It’s the picture of an exasperation of a parent with a child, “what part of “No” don’t you understand?”
It’s the picture of the frustrated professor who goes over the lecture point for the third time because clearly SOMEBODY wasn’t paying attention.
Again, this is a Jesus that I am not really sure I want to listen to, for the tone in his voice sounds a little on edge.
“Let these words sink into your ears:” He says, “The Son of man is going to be betrayed into human hands.”
Again, I don’t really want to hear that, because look at these, look at yours…. Those are human hands!
Rolf Jacobson, Old Testament professor at Luther Seminary in commenting on this story lifted up an intriguing observation.
Because of the way the bible editors put commentary titles on the stories, we sometimes forget to look at things differently, so for a long time I’ve always thought of this as what the editor labeled it.
This is a “Passion Prediction”… Jesus talking about what is to befall him in Jerusalem, how he will be betrayed and on the third day rise again.
But what if this isn’t a prediction of a single event so much as it is an observation of how it is things happen, always seem to happen.
Jesus spends his time on the Mountaintop of Transfiguration, with Moses and Elijah, and for that brief time as he hears his Father’s voice he is with those who understand and support the exodus that he is on, his journey outward from the Galilee to Jerusalem, his proclamation of God’s Kingdom that has now come near.
They understand and support what Jesus is accomplishing.
But now after those backstory events, Jesus returns to the faithless and the perverse, and what happens at their hands is more often than not betrayal of God’s intentions for this world.
Is this what is going to happen? We are afraid to ask! Are these hands going to do it, do it all over again? Betray the Son of man with their actions, or their inaction, or their lack of compassion, or their proclivity toward grasping at things for personal gain, and holding on to what seems to slip between the fingers?
Are these hands going to betray Jesus? Yes. But that does not stop Jesus from working anyway.
In fact, this is the way God of the Exodus has always worked.
The God of the Exodus didn’t skirt the suffering of God’s people.
The God of Exodus confronted the power of Pharoah, and took his people out of it, by taking them through it. You have to go through the plagues, not around them.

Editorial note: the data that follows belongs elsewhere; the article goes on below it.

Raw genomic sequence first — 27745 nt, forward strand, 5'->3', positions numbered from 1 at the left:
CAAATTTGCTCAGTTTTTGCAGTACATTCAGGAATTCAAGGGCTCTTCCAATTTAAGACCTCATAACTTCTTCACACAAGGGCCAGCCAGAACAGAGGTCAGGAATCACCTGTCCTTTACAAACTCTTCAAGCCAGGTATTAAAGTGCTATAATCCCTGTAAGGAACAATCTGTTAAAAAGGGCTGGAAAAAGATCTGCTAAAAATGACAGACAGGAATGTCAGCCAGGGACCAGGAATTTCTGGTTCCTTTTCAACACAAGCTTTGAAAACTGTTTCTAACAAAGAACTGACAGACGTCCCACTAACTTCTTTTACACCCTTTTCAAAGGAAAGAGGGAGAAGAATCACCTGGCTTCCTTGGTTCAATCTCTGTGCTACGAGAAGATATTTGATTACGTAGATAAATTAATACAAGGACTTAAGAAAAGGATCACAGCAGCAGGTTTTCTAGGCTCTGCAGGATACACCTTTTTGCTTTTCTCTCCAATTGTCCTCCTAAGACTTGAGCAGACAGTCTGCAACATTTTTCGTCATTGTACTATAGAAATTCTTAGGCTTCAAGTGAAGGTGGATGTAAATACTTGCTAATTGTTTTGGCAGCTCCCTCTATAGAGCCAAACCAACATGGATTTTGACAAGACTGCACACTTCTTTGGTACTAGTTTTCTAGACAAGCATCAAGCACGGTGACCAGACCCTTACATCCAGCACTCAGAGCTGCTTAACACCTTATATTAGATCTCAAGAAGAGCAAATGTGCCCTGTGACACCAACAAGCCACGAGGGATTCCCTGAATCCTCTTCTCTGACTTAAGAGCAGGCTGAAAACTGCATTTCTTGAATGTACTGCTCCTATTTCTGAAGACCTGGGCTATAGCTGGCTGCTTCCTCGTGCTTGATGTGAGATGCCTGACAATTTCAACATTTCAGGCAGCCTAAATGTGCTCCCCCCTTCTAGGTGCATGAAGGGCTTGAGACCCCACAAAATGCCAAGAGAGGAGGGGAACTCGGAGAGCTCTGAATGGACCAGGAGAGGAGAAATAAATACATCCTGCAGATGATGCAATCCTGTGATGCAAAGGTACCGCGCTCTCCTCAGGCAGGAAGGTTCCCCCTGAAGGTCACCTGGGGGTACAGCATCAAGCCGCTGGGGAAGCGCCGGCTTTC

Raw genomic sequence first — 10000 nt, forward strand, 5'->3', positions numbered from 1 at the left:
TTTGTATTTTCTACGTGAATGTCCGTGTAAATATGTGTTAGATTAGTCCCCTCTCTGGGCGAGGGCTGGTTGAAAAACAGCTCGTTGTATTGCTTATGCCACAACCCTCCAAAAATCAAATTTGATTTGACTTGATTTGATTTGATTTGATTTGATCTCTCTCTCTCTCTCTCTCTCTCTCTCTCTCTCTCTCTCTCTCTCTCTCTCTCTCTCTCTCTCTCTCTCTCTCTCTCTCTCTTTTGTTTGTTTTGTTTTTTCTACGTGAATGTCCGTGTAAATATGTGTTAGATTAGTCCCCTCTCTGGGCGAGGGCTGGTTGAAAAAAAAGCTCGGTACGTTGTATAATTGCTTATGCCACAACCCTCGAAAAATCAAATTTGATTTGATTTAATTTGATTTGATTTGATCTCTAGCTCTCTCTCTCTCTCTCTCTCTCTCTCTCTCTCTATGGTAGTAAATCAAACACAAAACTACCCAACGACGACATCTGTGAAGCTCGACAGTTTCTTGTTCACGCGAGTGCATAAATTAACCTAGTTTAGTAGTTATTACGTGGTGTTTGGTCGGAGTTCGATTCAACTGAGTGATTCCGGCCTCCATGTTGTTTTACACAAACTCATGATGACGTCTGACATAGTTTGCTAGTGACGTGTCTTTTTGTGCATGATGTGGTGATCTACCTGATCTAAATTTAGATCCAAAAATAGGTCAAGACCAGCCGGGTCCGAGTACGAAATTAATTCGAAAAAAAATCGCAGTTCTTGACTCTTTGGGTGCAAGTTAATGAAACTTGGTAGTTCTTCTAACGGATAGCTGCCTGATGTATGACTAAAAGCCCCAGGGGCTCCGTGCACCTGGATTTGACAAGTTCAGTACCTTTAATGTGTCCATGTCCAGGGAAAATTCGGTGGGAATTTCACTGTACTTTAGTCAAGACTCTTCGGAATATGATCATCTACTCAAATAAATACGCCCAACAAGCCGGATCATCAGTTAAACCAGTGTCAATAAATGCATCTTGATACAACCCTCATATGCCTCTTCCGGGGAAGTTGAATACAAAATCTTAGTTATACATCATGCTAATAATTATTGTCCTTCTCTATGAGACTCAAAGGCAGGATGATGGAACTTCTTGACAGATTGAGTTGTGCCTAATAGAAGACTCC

You have to go through the sea, not around it.
You have to go through the wilderness, not around it.
And now Jesus, in his exodus in this world does not make his way by avoiding confrontation with pain, suffering, desperation or the demonic.
No, you have to go through it, not around it, and so Jesus dives back into this world to heal and cast out demons and restore health. He says “bring your son here” and once again shows his disciples what they are to do, to continue to do with their own hands after he has completed his exodus.
“Let these words sink into your ears:” Jesus says, “The Son of man is going to be betrayed into human hands.”
This is the way it is going to be until the Kingdom is established in its fullness.
Human hands will betray, but it is with human hands that God has chosen his lot.
Human hands will betray, but Jesus will make his way to Jerusalem anyway, and to the cross, and although betrayed by human hands will overcome that betrayal to show us a way get busy with our hands until the Kingdom in its fullness. Until, in fact, we help to bring in that Kingdom with the actions of these hands. Oh, we don’t bring it in alone, or of our own accord or power, but every time our hands choose to work for the Kingdom instead of to betray it, it inches a little bit closer.
Sometimes the story is not all that important, except as “backstory” for what is to come, or for the point that is to be made. What happens in the Transfiguration is back story to the point Jesus makes among us, a perverse and faithless generation.
We are the ones whose hands betray.
We are the ones whose hands God has also chosen help to bring in the Kingdom.
And now you know, the rest of the story, because in the end what happens after the Transfiguration is very much your story.